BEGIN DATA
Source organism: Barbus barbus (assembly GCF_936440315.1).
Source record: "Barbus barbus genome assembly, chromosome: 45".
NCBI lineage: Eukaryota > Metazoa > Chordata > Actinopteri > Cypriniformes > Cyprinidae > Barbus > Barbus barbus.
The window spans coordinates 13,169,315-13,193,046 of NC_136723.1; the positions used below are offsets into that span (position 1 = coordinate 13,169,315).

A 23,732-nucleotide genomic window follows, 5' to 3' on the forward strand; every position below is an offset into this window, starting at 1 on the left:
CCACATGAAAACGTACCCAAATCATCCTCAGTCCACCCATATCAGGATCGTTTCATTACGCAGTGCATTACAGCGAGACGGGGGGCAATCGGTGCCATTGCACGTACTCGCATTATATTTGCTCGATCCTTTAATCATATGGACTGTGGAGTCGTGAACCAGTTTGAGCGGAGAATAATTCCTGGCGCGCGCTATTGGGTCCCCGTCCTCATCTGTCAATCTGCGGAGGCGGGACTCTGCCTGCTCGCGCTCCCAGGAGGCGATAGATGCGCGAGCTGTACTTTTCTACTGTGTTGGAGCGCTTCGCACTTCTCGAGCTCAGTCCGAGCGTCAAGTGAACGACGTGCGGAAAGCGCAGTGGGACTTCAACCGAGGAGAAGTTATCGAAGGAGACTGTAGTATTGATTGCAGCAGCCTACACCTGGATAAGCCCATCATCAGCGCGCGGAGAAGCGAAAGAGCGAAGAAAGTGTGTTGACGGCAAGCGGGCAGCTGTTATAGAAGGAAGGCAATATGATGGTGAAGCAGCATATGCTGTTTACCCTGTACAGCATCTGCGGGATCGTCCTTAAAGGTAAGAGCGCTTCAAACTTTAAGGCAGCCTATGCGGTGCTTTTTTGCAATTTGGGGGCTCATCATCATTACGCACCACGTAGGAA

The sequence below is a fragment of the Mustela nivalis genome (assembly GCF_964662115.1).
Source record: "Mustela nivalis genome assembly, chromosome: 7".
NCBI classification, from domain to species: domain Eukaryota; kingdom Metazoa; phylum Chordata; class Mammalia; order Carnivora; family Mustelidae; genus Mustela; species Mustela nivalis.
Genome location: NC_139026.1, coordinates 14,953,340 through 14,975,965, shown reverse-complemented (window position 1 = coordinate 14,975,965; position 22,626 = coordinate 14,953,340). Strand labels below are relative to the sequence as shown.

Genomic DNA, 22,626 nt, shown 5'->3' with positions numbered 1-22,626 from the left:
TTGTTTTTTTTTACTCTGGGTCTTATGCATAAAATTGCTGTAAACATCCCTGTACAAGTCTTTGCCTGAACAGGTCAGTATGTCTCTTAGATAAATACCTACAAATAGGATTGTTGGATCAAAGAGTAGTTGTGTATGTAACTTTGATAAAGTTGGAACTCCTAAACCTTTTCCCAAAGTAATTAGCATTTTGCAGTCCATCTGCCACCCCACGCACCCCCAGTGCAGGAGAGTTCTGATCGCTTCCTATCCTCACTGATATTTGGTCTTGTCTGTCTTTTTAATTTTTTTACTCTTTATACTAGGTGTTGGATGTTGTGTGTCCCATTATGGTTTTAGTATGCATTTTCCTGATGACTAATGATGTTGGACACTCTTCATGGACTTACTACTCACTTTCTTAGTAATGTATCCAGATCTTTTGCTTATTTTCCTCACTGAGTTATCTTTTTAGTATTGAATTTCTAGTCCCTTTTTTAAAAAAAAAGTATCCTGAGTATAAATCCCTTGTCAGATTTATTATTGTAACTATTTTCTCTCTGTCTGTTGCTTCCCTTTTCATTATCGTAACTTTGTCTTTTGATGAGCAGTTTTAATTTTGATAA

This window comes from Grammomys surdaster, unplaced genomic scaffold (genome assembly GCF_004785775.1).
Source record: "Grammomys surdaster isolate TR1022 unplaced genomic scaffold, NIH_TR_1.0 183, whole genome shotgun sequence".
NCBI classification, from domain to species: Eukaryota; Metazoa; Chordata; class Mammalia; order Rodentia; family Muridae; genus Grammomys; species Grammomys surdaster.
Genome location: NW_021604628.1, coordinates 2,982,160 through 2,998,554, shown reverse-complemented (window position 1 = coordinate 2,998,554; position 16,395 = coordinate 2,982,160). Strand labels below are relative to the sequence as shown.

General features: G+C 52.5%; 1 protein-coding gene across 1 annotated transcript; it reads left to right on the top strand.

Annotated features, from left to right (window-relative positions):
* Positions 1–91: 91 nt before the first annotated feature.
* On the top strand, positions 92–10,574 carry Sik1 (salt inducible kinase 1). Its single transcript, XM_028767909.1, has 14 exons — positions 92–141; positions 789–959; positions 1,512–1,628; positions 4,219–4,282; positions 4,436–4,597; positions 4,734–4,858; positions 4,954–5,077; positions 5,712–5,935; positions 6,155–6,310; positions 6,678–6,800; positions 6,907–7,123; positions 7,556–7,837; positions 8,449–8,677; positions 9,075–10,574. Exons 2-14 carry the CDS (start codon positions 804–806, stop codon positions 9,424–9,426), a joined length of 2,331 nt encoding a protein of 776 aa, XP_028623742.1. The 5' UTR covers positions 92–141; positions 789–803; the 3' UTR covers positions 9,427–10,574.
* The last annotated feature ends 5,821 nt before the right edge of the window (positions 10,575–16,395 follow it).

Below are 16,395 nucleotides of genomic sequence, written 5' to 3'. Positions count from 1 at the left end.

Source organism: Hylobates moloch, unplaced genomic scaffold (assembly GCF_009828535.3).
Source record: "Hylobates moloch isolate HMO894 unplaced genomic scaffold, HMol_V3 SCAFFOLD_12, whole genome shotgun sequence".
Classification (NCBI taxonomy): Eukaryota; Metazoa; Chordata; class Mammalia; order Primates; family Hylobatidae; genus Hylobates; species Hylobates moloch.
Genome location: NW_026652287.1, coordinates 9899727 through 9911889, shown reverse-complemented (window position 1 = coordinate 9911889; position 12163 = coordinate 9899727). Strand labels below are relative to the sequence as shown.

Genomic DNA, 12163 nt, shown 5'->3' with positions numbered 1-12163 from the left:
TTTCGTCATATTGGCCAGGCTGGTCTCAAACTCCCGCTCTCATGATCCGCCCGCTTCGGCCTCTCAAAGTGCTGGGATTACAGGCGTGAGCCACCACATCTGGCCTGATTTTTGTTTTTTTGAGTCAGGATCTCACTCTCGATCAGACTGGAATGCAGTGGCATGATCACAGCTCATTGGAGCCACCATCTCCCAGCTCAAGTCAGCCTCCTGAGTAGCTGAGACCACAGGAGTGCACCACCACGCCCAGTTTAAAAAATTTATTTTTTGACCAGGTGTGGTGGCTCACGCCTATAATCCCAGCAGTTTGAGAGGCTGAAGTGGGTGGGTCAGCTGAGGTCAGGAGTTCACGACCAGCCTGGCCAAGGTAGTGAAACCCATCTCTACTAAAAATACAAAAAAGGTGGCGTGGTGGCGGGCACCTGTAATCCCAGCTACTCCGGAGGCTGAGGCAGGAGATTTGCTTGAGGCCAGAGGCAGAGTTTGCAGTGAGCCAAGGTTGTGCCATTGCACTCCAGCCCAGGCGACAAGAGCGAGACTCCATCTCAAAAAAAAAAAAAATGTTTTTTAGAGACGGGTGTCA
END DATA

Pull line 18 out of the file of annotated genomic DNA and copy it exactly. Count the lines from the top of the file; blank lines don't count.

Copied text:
Annotated features, from left to right (window-relative positions):